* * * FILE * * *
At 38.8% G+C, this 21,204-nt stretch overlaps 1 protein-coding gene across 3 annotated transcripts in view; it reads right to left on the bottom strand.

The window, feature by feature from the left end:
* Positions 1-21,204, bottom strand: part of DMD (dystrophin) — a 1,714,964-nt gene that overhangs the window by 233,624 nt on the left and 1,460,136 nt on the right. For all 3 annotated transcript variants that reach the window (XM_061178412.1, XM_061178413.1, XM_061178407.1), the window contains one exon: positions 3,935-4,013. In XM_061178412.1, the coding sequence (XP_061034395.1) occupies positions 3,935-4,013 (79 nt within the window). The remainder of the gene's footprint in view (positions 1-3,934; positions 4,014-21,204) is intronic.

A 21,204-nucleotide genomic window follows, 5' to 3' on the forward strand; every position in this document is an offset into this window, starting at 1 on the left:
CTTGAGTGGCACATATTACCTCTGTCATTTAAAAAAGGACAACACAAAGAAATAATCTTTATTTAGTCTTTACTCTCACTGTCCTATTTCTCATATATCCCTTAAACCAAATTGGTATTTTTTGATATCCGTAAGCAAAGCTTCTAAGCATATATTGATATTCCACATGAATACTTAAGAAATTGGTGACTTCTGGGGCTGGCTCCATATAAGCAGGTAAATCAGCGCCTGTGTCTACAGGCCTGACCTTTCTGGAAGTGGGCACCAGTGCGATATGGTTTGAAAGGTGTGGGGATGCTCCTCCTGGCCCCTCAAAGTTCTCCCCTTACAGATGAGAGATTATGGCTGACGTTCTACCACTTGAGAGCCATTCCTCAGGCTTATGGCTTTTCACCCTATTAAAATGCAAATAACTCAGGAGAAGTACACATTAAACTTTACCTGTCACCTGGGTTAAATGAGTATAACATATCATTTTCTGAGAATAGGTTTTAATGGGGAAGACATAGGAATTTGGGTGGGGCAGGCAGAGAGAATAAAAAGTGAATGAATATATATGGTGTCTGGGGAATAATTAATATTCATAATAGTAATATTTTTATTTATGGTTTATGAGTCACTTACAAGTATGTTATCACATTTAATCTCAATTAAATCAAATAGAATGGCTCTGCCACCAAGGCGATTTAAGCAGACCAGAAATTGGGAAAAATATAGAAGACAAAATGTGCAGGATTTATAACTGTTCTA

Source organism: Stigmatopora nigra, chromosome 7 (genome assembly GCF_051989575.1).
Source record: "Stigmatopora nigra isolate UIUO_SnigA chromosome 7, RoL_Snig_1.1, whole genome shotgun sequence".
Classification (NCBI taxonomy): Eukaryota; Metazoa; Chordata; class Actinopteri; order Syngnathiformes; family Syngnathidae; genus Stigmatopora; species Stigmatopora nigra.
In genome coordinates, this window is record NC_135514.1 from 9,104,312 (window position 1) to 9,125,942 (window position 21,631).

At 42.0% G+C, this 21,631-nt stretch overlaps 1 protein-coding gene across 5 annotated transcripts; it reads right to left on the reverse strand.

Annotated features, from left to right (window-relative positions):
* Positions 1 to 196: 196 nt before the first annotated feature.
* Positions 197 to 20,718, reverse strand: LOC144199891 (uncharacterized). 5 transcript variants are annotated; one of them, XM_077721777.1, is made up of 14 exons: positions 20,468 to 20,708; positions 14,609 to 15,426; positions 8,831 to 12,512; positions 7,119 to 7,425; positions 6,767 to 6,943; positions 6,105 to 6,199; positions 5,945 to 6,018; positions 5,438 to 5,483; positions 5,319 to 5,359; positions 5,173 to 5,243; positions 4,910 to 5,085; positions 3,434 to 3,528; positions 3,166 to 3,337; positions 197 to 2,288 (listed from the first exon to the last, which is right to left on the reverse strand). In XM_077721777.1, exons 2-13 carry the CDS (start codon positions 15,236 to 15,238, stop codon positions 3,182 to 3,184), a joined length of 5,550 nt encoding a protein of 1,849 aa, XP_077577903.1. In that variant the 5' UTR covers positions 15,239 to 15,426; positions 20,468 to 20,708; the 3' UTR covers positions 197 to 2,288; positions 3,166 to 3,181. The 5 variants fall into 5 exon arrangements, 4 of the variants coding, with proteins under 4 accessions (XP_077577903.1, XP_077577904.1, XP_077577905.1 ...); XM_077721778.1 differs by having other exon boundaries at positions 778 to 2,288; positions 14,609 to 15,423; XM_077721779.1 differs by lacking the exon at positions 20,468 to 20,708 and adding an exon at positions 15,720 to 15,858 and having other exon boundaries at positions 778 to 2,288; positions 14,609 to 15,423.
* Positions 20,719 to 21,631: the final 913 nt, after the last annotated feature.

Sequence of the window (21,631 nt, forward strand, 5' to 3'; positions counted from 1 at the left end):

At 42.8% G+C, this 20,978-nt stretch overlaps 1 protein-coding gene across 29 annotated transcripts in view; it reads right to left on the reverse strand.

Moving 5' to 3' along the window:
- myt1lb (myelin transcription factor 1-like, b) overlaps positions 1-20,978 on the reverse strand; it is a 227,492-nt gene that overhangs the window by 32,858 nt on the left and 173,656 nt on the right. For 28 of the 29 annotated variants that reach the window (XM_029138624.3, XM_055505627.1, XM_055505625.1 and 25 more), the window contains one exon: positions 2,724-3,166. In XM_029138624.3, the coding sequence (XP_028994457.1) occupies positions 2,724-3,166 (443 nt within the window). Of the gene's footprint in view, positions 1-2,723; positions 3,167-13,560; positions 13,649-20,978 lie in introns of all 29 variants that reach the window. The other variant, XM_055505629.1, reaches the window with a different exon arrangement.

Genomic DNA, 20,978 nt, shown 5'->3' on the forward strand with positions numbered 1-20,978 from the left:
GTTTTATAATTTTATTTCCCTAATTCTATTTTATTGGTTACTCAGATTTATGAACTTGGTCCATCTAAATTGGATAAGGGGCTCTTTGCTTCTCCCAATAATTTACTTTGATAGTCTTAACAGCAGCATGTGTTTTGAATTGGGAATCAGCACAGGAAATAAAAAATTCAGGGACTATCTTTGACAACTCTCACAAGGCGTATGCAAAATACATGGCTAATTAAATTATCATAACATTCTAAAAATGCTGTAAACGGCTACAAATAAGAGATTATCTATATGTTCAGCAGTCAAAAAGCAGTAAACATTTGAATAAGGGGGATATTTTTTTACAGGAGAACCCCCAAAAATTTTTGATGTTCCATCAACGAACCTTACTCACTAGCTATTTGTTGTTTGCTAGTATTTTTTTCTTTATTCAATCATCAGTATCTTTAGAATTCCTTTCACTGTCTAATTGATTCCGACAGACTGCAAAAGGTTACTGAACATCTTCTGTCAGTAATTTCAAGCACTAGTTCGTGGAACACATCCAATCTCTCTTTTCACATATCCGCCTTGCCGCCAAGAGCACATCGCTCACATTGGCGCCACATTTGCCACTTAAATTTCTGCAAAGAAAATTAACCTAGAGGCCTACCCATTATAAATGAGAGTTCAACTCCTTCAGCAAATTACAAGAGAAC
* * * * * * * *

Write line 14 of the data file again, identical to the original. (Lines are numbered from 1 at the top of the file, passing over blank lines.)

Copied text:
* Positions 20,719 to 21,631: the final 913 nt, after the last annotated feature.